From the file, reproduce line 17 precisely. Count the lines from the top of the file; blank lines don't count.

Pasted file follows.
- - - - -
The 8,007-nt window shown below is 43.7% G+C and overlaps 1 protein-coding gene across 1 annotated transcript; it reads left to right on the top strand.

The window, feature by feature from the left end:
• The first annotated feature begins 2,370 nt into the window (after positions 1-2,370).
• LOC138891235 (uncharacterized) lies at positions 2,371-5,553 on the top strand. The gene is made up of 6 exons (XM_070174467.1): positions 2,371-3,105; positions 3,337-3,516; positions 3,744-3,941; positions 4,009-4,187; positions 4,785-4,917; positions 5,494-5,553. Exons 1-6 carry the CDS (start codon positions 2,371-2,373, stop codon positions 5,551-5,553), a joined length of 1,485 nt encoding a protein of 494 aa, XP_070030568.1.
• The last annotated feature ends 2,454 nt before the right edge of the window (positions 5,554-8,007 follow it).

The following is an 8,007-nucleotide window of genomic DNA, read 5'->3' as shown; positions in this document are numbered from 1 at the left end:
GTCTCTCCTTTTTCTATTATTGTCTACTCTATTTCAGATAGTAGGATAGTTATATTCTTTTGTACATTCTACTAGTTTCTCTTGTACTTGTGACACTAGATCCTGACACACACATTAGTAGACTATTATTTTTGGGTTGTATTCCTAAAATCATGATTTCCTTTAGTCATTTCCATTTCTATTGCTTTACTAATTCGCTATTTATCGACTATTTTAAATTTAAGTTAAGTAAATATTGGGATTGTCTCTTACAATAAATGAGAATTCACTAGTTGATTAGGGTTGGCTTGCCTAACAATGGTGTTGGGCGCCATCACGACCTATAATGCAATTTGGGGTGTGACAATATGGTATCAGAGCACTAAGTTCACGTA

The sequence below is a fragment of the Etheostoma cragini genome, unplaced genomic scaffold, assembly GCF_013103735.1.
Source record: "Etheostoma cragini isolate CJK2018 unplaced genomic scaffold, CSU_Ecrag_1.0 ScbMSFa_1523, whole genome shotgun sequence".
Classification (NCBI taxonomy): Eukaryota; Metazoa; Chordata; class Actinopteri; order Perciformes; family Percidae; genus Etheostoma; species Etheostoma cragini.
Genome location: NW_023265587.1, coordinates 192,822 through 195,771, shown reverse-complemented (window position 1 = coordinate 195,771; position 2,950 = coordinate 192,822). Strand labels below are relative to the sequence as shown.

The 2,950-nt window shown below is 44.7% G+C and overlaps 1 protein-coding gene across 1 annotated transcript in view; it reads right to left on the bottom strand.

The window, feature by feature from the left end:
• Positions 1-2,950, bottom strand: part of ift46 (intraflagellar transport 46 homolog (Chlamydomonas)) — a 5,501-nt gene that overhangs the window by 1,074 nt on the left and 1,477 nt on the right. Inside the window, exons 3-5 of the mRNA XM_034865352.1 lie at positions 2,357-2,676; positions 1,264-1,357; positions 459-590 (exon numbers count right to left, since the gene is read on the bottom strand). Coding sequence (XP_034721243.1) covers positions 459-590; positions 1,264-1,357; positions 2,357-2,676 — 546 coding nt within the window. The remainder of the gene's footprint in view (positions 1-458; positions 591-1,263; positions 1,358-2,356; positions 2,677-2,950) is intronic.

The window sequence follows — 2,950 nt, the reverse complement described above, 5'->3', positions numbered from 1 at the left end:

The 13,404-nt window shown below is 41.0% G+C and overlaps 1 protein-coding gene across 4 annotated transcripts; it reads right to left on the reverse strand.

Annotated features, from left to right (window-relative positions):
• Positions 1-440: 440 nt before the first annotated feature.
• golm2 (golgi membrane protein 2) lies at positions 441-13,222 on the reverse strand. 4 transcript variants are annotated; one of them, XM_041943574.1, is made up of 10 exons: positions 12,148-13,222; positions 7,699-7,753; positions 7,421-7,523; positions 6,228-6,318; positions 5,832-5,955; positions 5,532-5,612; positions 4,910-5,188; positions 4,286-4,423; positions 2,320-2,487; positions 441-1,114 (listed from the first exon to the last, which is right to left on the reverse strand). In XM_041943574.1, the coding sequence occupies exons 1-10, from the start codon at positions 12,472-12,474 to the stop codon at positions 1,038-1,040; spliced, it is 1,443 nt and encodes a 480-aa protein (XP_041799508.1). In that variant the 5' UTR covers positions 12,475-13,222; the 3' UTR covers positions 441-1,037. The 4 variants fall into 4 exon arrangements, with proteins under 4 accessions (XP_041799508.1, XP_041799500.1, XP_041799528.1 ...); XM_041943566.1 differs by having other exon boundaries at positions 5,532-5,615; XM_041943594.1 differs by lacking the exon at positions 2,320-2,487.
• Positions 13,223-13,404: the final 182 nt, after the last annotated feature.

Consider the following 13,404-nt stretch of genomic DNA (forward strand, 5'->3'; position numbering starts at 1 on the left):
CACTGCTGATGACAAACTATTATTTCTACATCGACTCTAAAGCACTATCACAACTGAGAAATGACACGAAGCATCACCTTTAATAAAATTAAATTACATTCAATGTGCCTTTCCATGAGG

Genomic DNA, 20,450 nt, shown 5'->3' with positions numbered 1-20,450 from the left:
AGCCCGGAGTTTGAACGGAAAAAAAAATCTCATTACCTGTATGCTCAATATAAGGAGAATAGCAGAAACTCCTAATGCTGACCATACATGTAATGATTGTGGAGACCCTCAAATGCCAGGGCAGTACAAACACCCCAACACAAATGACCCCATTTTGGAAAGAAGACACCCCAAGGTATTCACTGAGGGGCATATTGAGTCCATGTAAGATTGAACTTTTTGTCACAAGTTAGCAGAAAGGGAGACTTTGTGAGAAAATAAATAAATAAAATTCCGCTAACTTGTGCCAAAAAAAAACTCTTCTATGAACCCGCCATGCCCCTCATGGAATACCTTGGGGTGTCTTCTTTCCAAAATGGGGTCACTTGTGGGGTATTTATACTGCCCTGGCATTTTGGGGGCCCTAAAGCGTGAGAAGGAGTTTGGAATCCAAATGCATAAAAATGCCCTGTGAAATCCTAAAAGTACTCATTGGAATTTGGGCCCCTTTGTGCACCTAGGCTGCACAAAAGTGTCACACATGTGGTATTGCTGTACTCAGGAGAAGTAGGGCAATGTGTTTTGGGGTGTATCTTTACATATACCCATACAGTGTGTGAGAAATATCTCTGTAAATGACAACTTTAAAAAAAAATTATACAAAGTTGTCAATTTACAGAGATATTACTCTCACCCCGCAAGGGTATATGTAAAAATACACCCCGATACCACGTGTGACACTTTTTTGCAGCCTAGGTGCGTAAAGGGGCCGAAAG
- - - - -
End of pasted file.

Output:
Annotated features, from left to right (window-relative positions):